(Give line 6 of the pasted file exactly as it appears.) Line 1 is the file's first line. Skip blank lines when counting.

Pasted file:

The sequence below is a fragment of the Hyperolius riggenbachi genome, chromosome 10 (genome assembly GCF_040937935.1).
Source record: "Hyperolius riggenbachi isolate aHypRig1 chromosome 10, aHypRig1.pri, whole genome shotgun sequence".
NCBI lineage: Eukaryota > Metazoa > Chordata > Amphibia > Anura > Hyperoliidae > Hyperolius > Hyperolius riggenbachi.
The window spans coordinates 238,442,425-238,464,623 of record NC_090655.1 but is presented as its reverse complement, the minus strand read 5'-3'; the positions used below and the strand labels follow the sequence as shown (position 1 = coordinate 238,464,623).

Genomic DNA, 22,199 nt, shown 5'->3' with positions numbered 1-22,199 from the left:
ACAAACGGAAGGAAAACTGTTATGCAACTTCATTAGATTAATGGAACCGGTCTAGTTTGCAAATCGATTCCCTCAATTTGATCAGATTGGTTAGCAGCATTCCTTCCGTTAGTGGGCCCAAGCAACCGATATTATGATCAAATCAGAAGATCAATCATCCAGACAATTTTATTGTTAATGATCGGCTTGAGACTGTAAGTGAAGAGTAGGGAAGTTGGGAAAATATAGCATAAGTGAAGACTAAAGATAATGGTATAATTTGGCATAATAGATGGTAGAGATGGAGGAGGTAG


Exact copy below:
ACAAACGGAAGGAAAACTGTTATGCAACTTCATTAGATTAATGGAACCGGTCTAGTTTGCAAATCGATTCCCTCAATTTGATCAGATTGGTTAGCAGCATTCCTTCCGTTAGTGGGCCCAAGCAACCGATATTATGATCAAATCAGAAGATCAATCATCCAGACAATTTTATTGTTAATGATCGGCTTGAGACTGTAAGTGAAGAGTAGGGAAGTTGGGAAAATATAGCATAAGTGAAGACTAAAGATAATGGTATAATTTGGCATAATAGATGGTAGAGATGGAGGAGGTAG